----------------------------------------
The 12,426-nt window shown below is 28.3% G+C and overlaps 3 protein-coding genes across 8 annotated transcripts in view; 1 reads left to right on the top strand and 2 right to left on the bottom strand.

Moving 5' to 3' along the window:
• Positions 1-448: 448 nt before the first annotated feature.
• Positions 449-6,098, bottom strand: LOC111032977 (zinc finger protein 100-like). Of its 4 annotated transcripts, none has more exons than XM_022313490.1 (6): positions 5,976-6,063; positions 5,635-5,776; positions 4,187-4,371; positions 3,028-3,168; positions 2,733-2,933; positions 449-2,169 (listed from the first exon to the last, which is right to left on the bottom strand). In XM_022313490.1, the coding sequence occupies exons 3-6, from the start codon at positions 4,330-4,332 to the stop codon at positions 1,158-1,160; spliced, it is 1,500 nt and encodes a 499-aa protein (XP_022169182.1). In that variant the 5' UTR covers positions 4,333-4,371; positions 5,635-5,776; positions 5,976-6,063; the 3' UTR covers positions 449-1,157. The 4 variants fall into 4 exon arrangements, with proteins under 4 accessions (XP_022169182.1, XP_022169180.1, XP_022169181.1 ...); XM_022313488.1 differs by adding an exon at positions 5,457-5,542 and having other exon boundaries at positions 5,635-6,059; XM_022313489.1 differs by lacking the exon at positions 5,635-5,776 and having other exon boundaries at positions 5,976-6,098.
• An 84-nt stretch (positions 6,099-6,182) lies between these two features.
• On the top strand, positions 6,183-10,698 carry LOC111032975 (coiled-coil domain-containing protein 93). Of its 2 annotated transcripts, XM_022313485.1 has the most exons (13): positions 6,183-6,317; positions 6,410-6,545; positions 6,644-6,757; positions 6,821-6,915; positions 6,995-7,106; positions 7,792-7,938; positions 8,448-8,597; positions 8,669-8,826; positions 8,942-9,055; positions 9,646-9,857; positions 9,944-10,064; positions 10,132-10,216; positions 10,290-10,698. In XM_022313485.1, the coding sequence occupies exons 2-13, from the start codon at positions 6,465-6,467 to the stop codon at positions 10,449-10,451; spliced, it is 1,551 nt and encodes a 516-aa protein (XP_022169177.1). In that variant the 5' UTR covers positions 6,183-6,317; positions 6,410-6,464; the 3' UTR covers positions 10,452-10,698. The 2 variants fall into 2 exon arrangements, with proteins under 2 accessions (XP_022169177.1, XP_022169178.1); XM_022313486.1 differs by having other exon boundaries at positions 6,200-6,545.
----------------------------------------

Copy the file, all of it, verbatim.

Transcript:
The 12,426-nt window shown below is 28.3% G+C and overlaps 3 protein-coding genes across 8 annotated transcripts in view; 1 reads left to right on the top strand and 2 right to left on the bottom strand.

Moving 5' to 3' along the window:
• Positions 1-448: 448 nt before the first annotated feature.
• Positions 449-6,098, bottom strand: LOC111032977 (zinc finger protein 100-like). Of its 4 annotated transcripts, none has more exons than XM_022313490.1 (6): positions 5,976-6,063; positions 5,635-5,776; positions 4,187-4,371; positions 3,028-3,168; positions 2,733-2,933; positions 449-2,169 (listed from the first exon to the last, which is right to left on the bottom strand). In XM_022313490.1, the coding sequence occupies exons 3-6, from the start codon at positions 4,330-4,332 to the stop codon at positions 1,158-1,160; spliced, it is 1,500 nt and encodes a 499-aa protein (XP_022169182.1). In that variant the 5' UTR covers positions 4,333-4,371; positions 5,635-5,776; positions 5,976-6,063; the 3' UTR covers positions 449-1,157. The 4 variants fall into 4 exon arrangements, with proteins under 4 accessions (XP_022169182.1, XP_022169180.1, XP_022169181.1 ...); XM_022313488.1 differs by adding an exon at positions 5,457-5,542 and having other exon boundaries at positions 5,635-6,059; XM_022313489.1 differs by lacking the exon at positions 5,635-5,776 and having other exon boundaries at positions 5,976-6,098.
• An 84-nt stretch (positions 6,099-6,182) lies between these two features.
• On the top strand, positions 6,183-10,698 carry LOC111032975 (coiled-coil domain-containing protein 93). Of its 2 annotated transcripts, XM_022313485.1 has the most exons (13): positions 6,183-6,317; positions 6,410-6,545; positions 6,644-6,757; positions 6,821-6,915; positions 6,995-7,106; positions 7,792-7,938; positions 8,448-8,597; positions 8,669-8,826; positions 8,942-9,055; positions 9,646-9,857; positions 9,944-10,064; positions 10,132-10,216; positions 10,290-10,698. In XM_022313485.1, the coding sequence occupies exons 2-13, from the start codon at positions 6,465-6,467 to the stop codon at positions 10,449-10,451; spliced, it is 1,551 nt and encodes a 516-aa protein (XP_022169177.1). In that variant the 5' UTR covers positions 6,183-6,317; positions 6,410-6,464; the 3' UTR covers positions 10,452-10,698. The 2 variants fall into 2 exon arrangements, with proteins under 2 accessions (XP_022169177.1, XP_022169178.1); XM_022313486.1 differs by having other exon boundaries at positions 6,200-6,545.